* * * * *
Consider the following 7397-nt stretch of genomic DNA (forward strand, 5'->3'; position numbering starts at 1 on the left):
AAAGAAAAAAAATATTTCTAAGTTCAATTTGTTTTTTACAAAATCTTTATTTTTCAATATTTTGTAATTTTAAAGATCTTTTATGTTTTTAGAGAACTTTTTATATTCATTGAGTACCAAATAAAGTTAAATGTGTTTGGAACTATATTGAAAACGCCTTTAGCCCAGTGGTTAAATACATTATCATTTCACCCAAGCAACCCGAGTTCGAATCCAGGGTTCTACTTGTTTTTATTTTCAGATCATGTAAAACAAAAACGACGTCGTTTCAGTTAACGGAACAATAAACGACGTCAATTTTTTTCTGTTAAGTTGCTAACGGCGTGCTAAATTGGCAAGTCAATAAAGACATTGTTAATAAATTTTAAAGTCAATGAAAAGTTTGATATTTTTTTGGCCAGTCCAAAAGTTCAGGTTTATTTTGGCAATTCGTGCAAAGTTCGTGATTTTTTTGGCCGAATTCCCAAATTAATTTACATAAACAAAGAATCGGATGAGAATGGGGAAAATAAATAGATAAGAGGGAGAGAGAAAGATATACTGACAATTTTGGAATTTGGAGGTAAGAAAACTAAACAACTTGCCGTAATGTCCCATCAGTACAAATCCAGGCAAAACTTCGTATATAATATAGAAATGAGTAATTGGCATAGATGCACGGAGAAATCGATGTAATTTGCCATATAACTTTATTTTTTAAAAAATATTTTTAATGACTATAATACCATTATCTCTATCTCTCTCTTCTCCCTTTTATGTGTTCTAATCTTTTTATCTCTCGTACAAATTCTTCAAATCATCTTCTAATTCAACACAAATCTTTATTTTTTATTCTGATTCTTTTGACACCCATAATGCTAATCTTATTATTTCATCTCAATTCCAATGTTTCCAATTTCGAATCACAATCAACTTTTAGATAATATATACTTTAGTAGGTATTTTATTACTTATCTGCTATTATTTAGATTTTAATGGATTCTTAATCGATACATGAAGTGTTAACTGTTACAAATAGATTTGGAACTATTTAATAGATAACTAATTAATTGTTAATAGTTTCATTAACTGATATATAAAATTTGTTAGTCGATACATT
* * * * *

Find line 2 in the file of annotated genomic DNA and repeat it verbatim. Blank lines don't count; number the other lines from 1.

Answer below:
AAAGAAAAAAAATATTTCTAAGTTCAATTTGTTTTTTACAAAATCTTTATTTTTCAATATTTTGTAATTTTAAAGATCTTTTATGTTTTTAGAGAACTTTTTATATTCATTGAGTACCAAATAAAGTTAAATGTGTTTGGAACTATATTGAAAACGCCTTTAGCCCAGTGGTTAAATACATTATCATTTCACCCAAGCAACCCGAGTTCGAATCCAGGGTTCTACTTGTTTTTATTTTCAGATCATGTAAAACAAAAACGACGTCGTTTCAGTTAACGGAACAATAAACGACGTCAATTTTTTTCTGTTAAGTTGCTAACGGCGTGCTAAATTGGCAAGTCAATAAAGACATTGTTAATAAATTTTAAAGTCAATGAAAAGTTTGATATTTTTTTGGCCAGTCCAAAAGTTCAGGTTTATTTTGGCAATTCGTGCAAAGTTCGTGATTTTTTTGGCCGAATTCCCAAATTAATTTACATAAACAAAGAATCGGATGAGAATGGGGAAAATAAATAGATAAGAGGGAGAGAGAAAGATATACTGACAATTTTGGAATTTGGAGGTAAGAAAACTAAACAACTTGCCGTAATGTCCCATCAGTACAAATCCAGGCAAAACTTCGTATATAATATAGAAATGAGTAATTGGCATAGATGCACGGAGAAATCGATGTAATTTGCCATATAACTTTATTTTTTAAAAAATATTTTTAATGACTATAATACCATTATCTCTATCTCTCTCTTCTCCCTTTTATGTGTTCTAATCTTTTTATCTCTCGTACAAATTCTTCAAATCATCTTCTAATTCAACACAAATCTTTATTTTTTATTCTGATTCTTTTGACACCCATAATGCTAATCTTATTATTTCATCTCAATTCCAATGTTTCCAATTTCGAATCACAATCAACTTTTAGATAATATATACTTTAGTAGGTATTTTATTACTTATCTGCTATTATTTAGATTTTAATGGATTCTTAATCGATACATGAAGTGTTAACTGTTACAAATAGATTTGGAACTATTTAATAGATAACTAATTAATTGTTAATAGTTTCATTAACTGATATATAAAATTTGTTAGTCGATACATT